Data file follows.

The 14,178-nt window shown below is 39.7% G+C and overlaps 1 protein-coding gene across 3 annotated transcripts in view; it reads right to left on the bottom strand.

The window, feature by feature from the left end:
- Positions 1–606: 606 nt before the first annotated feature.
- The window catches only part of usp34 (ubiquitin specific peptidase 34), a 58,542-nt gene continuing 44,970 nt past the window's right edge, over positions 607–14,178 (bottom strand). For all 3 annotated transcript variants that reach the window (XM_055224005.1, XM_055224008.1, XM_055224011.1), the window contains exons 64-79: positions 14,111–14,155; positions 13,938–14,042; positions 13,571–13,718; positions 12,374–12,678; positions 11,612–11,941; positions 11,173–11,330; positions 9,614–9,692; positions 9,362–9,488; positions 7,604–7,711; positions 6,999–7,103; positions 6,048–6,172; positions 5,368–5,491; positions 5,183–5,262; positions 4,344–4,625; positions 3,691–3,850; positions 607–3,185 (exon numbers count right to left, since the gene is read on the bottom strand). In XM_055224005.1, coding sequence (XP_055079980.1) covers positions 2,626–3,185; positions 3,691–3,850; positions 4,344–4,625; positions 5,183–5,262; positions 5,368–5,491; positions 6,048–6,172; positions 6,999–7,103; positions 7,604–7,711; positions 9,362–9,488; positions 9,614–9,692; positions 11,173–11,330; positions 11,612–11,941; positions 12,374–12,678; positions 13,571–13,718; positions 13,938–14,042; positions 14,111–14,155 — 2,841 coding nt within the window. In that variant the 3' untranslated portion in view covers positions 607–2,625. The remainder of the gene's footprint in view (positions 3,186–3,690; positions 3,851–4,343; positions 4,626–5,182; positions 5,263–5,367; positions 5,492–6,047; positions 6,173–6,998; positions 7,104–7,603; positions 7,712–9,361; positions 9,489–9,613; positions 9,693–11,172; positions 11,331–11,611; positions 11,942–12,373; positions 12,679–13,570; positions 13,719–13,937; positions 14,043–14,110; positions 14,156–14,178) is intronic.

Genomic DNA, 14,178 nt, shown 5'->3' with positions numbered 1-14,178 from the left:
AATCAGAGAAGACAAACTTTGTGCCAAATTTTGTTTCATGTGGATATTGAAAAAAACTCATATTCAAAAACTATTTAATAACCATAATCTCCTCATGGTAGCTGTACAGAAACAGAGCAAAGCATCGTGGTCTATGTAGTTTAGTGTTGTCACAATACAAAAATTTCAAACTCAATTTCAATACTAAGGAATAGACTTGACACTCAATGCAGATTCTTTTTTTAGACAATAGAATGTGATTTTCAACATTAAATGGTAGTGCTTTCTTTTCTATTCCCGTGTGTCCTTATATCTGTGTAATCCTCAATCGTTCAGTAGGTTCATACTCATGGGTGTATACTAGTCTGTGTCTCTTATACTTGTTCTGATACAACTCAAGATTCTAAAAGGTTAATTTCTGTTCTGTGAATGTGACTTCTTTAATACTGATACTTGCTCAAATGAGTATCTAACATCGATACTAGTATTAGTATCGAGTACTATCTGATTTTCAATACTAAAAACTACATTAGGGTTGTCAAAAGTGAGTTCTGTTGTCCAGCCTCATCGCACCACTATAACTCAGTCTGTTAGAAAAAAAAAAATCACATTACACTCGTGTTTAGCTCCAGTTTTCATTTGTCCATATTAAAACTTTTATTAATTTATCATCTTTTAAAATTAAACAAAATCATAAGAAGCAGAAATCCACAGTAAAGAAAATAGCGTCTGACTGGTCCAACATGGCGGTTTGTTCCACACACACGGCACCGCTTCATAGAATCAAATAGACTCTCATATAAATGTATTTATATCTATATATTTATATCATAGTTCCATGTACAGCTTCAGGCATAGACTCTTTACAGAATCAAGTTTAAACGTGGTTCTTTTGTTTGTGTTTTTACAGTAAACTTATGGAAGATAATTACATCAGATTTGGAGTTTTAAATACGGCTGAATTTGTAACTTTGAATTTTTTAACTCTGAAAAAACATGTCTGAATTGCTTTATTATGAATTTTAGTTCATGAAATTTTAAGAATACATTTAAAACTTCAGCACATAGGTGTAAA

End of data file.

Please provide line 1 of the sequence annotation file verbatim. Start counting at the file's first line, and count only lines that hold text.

The 14,178-nt window shown below is 39.7% G+C and overlaps 1 protein-coding gene across 3 annotated transcripts in view; it reads right to left on the bottom strand.